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Canada’s Anti-Spam Legislation to take effect July 1st, 2014

Posted on June 12, 2014

envelopeFor any organization or business that sends regular electronic communication to their clients, customers or marketing leads will have to comply with the new Canada Anti-Spam Legislation that takes effect on July 1st, 2014. This includes Section 6, which relates to the sending of commercial electronic messages. Section 8, the section that deals with the installation of computer programs, will come into force on January 15, 2015. The sections that deal with the private right of action will come into force on July, 1 2017.

Consent to send commercial electronic messages (CEMs) is implied for a period of 36 months beginning July 1, 2014, where there is an existing business or non-business relationship that includes the communication of CEMs. Note however, that this three-year period of implied consent will end if the recipient indicates that they no longer consent to receiving CEMs.

Penalties are not cheap either, the maximum amount per violation, for an individual is $1 million, and for a business, it is $10 million.

There is a big difference is if you are sending out information regarding non-commercial activity. For example, a message inviting people to an Annual General Meeting, sending out your non-profit organization newsletter or asking them to update information on an online directory would not be commercial activity as you are not soliciting them to purchase anything. Commercial messages are emails with offers to purchase, sell, barter or lease a product, goods, a service, land or an interest or right in land, offers to provide a business, investment or gaming opportunity, promoting a person, including the public image of a person, as being a person who does anything referred to above, or who intends to do so.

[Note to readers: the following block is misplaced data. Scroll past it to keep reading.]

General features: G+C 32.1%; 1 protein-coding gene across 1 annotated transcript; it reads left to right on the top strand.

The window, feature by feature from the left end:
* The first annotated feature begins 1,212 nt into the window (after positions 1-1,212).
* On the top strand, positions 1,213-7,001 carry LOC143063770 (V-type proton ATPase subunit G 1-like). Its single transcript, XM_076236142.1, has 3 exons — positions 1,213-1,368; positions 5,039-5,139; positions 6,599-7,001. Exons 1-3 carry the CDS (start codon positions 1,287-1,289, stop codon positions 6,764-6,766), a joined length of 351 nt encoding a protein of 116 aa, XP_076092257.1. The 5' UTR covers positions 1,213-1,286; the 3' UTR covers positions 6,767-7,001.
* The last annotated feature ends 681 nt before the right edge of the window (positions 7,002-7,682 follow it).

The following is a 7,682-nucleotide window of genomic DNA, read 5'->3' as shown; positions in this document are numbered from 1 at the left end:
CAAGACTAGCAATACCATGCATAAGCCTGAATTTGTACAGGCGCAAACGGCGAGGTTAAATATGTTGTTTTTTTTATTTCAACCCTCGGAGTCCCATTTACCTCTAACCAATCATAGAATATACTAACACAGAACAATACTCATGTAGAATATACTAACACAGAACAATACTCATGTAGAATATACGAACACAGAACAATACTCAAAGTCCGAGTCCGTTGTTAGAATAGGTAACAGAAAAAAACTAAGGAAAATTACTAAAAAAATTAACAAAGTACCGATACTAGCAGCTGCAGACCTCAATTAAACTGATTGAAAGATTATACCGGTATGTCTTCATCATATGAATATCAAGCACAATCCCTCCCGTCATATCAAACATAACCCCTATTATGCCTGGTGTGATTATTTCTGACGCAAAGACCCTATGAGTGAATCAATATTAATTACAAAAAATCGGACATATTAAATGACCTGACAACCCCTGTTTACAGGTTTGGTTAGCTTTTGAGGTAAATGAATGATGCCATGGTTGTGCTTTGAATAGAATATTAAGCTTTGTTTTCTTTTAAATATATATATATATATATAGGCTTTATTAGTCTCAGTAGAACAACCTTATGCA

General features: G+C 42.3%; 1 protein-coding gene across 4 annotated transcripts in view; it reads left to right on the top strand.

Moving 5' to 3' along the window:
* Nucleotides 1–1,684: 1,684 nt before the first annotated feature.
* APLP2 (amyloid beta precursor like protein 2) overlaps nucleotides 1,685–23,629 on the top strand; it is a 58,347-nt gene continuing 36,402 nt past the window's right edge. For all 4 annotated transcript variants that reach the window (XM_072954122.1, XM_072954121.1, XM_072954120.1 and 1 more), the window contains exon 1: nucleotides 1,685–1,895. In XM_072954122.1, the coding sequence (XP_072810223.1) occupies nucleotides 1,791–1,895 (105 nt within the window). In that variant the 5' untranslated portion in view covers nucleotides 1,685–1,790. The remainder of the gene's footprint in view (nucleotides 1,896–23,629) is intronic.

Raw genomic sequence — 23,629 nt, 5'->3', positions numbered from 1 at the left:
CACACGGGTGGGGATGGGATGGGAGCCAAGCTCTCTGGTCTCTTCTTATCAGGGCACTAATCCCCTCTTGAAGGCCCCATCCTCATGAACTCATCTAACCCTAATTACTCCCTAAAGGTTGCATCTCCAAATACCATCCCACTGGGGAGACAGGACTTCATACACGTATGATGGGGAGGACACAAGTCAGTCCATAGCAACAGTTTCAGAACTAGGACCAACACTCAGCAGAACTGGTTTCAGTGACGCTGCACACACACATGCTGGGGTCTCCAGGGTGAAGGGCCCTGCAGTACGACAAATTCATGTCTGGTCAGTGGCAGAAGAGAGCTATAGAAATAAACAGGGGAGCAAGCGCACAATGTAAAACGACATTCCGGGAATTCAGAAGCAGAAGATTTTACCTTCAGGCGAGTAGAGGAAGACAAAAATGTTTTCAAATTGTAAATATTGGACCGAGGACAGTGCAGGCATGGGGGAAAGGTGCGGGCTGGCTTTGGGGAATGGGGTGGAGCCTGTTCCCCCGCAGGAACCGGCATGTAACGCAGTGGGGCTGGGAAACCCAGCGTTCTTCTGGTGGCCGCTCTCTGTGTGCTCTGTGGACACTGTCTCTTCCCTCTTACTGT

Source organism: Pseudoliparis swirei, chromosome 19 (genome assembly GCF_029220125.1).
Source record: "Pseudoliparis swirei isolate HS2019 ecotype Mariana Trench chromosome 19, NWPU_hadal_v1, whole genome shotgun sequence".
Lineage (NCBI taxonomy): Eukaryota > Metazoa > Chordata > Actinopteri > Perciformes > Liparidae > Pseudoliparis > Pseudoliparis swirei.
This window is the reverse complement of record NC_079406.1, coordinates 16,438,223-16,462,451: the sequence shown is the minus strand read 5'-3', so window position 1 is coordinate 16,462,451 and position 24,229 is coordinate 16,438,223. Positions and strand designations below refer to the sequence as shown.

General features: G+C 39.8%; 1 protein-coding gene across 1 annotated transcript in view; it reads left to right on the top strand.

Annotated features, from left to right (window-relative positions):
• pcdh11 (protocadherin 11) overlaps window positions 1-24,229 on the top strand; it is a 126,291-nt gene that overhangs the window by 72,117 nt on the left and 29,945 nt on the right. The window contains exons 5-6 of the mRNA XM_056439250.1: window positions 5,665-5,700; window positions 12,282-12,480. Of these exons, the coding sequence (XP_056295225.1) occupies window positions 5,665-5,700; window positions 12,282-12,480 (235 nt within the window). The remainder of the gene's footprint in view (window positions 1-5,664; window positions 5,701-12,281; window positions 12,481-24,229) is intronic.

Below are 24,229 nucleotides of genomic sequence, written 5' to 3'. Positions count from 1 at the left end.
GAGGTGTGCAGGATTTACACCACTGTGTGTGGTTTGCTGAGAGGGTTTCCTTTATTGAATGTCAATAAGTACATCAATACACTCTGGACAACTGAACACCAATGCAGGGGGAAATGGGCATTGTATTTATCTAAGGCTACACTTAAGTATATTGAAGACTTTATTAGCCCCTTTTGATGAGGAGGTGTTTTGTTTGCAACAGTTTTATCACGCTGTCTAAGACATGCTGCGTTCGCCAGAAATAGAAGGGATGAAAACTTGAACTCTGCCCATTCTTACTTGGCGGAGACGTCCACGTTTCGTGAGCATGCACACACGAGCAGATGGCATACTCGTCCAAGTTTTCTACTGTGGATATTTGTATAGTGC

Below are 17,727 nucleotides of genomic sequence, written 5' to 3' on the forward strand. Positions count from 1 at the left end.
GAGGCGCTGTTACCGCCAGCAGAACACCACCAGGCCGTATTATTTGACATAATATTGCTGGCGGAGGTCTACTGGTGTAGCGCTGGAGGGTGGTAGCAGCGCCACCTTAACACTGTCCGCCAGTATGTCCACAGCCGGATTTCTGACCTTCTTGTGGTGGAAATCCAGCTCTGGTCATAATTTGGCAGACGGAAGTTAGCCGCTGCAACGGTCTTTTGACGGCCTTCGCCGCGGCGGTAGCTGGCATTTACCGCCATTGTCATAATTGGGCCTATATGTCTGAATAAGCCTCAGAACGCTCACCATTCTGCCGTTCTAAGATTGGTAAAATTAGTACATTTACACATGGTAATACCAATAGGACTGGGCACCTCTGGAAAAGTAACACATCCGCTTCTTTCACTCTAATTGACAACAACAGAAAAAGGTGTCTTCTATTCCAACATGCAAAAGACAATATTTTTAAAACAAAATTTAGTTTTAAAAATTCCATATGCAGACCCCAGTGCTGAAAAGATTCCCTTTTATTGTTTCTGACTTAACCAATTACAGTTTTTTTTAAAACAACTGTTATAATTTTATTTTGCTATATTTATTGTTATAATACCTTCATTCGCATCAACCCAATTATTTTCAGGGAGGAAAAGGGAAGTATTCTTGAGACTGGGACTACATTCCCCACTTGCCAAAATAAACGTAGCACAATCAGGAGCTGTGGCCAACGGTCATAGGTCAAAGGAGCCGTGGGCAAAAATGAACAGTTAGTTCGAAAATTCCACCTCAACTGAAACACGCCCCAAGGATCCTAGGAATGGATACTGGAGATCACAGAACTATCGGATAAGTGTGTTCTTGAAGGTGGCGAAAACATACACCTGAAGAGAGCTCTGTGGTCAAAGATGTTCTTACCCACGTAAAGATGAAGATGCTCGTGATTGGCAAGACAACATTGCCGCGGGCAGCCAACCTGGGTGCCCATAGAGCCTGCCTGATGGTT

What you need to do: (1) obtain consent, (2) provide identification information, and (3) provide an unsubscribe mechanism.

It is also advisable that whatever email system you are using tracks consent with an IP address, date/time stamp and any other information that can be used to prove that the person did give consent. Most of the popular bulk emailing systems will have this feature built in (ie MailChimp, ConstantContact, etc).

You may have already received emails from companies asking you to confirm your subscription to their list – many doing so with incentives. This is a good first step to ensure everybody on your list has given permission to you to receive messages. I never realized how many lists I was on until recently. If you regularly send out bulk emails, I highly encourage you to get consent for every single email you have – but be aware that this will dramatically reduce your list size.

You can read more on the Government’s FightSpam Web Site.

Unfortunately, this will have little effect on the amount of SPAM you receive in your inbox. Most SPAM comes from foreign sources that will not care about our Canadian laws and most companies that will follow these rules will have already followed your wishes to unsubscribe from their lists. This will however, require that those Canadian companies and organizations that you unsubscribe from will have to ensure they never email you again or face harsh penalties.

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